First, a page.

Holiday Data Shows Surprisingly Strong Finish to the Year

Economy, consumer confidence and easing discount pressure

Author: Rimma Kats

January 10, 2018

New data from the International Council of Shopping Centers (ICSC) shows 2017 holiday spending rose dramatically over the previous year, a surprisingly positive conclusion to a year marked by widespread store closings and retail bankruptcies.

The ICSC reported that consumers spent an average of $841.50 on holiday items this past season—a whopping increase from the $711 spent in 2016.

The survey was released on the heels of a rash of early reports of solid holiday sales results from retailers including Target, Nordstrom and Kohl’s. Target’s comparable sales, for example, grew 3.4% in the November/December period, driven in large part by digital. And Kohl’s—which has posted profit declines in 18 of the past 24 quarters—revealed that during the holidays, same-stores sales increased 7% vs. the year prior.

One worry dogging retailers through much of the year was that consumers have been conditioned to demand aggressive discounts before they part with cash. But the pressure for discounts seemed to ease a bit this year. As previously reported in eMarketer Retail, pricing firm Market Track found lower overall promotional levels as of late November.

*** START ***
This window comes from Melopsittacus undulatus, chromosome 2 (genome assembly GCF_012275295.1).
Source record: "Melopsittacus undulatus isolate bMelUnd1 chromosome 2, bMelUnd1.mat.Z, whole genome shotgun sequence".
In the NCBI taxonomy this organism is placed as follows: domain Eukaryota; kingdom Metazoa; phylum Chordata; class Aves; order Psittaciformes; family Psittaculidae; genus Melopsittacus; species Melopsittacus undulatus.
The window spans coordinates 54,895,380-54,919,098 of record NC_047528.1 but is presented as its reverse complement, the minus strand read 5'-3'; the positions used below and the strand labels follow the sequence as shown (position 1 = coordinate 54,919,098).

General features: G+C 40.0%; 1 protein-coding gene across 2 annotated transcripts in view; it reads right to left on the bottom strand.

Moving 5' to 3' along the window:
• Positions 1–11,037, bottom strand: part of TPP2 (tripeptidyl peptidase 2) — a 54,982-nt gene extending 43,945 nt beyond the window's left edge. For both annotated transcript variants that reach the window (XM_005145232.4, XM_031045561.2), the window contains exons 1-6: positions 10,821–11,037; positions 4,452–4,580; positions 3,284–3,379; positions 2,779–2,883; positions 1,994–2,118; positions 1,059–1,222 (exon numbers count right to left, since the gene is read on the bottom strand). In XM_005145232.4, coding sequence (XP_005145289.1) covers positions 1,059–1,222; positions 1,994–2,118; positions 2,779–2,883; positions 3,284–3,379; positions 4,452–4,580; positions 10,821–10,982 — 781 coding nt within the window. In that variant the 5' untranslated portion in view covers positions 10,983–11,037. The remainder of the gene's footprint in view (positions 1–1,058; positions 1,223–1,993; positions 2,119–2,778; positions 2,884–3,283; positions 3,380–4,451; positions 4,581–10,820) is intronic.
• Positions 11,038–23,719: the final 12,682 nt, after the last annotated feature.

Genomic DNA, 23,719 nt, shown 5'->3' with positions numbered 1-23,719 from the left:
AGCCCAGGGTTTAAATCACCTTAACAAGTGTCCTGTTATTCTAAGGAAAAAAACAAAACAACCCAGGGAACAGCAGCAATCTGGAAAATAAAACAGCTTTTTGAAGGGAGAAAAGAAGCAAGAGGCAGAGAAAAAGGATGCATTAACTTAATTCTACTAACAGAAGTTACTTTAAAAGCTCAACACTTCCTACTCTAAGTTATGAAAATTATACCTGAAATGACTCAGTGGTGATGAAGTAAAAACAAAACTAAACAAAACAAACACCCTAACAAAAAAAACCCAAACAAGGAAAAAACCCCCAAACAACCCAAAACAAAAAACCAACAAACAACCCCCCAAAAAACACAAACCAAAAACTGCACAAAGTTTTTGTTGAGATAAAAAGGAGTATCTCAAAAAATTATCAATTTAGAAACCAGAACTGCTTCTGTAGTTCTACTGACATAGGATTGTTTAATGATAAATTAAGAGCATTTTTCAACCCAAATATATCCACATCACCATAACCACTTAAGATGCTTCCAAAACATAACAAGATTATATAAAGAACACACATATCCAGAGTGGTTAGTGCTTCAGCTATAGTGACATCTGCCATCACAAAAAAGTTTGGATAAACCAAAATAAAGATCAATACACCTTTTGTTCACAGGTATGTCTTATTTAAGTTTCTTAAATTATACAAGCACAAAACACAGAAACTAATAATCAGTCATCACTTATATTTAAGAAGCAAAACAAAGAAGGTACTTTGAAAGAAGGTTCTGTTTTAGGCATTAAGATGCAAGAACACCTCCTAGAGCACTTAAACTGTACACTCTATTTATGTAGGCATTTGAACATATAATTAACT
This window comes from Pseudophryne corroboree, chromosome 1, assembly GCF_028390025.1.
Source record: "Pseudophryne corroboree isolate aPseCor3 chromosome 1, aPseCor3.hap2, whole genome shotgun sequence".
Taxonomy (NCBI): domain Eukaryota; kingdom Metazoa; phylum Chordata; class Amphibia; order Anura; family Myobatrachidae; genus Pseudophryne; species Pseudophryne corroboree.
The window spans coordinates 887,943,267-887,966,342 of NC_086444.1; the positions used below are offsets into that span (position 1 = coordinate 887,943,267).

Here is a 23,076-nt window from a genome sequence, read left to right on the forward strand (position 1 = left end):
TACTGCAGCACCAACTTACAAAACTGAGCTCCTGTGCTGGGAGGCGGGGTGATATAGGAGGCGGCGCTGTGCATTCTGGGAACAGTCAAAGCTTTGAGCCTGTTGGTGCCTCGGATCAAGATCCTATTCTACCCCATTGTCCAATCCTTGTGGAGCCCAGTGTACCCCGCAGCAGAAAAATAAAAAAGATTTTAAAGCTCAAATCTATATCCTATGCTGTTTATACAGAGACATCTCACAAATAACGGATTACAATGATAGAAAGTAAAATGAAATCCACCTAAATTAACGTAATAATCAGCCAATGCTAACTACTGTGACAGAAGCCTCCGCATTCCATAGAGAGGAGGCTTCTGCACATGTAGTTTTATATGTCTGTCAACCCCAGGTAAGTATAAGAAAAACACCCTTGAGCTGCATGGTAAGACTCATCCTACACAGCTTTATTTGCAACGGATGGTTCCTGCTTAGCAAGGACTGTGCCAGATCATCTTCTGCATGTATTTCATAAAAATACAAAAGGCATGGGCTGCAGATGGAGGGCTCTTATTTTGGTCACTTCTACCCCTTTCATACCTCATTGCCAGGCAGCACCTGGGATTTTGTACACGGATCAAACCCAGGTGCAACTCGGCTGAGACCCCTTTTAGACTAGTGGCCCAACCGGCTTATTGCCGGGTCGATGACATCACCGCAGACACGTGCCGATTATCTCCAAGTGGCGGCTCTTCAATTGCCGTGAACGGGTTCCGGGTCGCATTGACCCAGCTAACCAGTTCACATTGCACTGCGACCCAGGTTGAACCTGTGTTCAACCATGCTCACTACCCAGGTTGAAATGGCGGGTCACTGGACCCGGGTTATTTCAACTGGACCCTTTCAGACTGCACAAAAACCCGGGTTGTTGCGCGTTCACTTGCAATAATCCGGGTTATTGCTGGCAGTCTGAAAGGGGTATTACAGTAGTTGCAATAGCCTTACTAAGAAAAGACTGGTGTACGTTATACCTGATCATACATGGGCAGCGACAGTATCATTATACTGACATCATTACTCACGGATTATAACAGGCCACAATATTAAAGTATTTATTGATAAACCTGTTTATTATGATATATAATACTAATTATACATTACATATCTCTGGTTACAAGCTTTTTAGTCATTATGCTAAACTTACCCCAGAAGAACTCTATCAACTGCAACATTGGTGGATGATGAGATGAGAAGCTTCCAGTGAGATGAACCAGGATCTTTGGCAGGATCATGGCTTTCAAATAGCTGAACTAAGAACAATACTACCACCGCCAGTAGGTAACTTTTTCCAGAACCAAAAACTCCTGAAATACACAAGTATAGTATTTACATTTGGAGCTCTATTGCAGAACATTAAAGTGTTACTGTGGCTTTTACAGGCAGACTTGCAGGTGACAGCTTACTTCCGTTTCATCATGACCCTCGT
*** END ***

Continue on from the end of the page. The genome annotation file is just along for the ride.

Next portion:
“In previous years, holiday sales rose overall despite heavy discounting—not because of it,” said eMarketer retail analyst Yory Wurmser. “Consumers adapted to competitive discounts and waited for prices to come down, which if anything lowered revenues for the industry, if perhaps helping some individual retailers.”

“This year, consumer confidence was strong enough to boost spending strongly," he added. "In a virtuous cycle, retailers also felt less need to increase their discounts. The increased spending reflects overall economic conditions more than retailer discounts.”

Still, plenty of shoppers were looking for deals. ICSC found that roughly four in 10 holiday shoppers were influenced by deals when deciding whether to make a holiday purchase.

The study also found roughly two-thirds of respondents shopped for gifts at discount stores like Target or Walmart, while another 47% preferred to shop at traditional department stores such as Macy’s or Nordstrom. 

Separately, First Data reported that US consumer spending over the holiday season (measured as October 28 to January 1) increased 6.2% year over year.